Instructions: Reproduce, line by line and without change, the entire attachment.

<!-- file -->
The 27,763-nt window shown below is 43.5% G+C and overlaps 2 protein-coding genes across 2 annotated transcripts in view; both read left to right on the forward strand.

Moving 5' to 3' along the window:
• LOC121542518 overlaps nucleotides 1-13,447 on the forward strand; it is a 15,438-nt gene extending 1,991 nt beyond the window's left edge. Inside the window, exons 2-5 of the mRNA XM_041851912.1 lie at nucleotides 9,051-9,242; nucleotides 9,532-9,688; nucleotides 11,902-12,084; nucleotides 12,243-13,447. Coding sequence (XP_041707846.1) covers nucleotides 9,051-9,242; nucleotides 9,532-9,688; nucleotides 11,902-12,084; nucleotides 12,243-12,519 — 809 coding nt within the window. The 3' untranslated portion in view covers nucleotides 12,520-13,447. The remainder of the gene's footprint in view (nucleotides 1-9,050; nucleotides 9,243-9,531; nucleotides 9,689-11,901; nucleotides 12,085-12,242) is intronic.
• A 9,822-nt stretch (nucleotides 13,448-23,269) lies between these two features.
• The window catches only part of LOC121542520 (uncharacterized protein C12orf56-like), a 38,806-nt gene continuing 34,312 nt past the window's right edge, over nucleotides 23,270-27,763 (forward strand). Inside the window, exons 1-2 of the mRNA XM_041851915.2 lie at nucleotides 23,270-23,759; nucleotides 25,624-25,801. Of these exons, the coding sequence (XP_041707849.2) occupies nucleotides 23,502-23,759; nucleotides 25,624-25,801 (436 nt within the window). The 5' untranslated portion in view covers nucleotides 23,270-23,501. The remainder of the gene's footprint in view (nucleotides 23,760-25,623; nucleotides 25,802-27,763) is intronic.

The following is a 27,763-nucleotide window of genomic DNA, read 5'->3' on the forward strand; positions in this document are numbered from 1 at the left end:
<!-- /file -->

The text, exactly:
The 27,763-nt window shown below is 43.5% G+C and overlaps 2 protein-coding genes across 2 annotated transcripts in view; both read left to right on the forward strand.

Moving 5' to 3' along the window:
• LOC121542518 overlaps nucleotides 1-13,447 on the forward strand; it is a 15,438-nt gene extending 1,991 nt beyond the window's left edge. Inside the window, exons 2-5 of the mRNA XM_041851912.1 lie at nucleotides 9,051-9,242; nucleotides 9,532-9,688; nucleotides 11,902-12,084; nucleotides 12,243-13,447. Coding sequence (XP_041707846.1) covers nucleotides 9,051-9,242; nucleotides 9,532-9,688; nucleotides 11,902-12,084; nucleotides 12,243-12,519 — 809 coding nt within the window. The 3' untranslated portion in view covers nucleotides 12,520-13,447. The remainder of the gene's footprint in view (nucleotides 1-9,050; nucleotides 9,243-9,531; nucleotides 9,689-11,901; nucleotides 12,085-12,242) is intronic.
• A 9,822-nt stretch (nucleotides 13,448-23,269) lies between these two features.
• The window catches only part of LOC121542520 (uncharacterized protein C12orf56-like), a 38,806-nt gene continuing 34,312 nt past the window's right edge, over nucleotides 23,270-27,763 (forward strand). Inside the window, exons 1-2 of the mRNA XM_041851915.2 lie at nucleotides 23,270-23,759; nucleotides 25,624-25,801. Of these exons, the coding sequence (XP_041707849.2) occupies nucleotides 23,502-23,759; nucleotides 25,624-25,801 (436 nt within the window). The 5' untranslated portion in view covers nucleotides 23,270-23,501. The remainder of the gene's footprint in view (nucleotides 23,760-25,623; nucleotides 25,802-27,763) is intronic.

The following is a 27,763-nucleotide window of genomic DNA, read 5'->3' on the forward strand; positions in this document are numbered from 1 at the left end: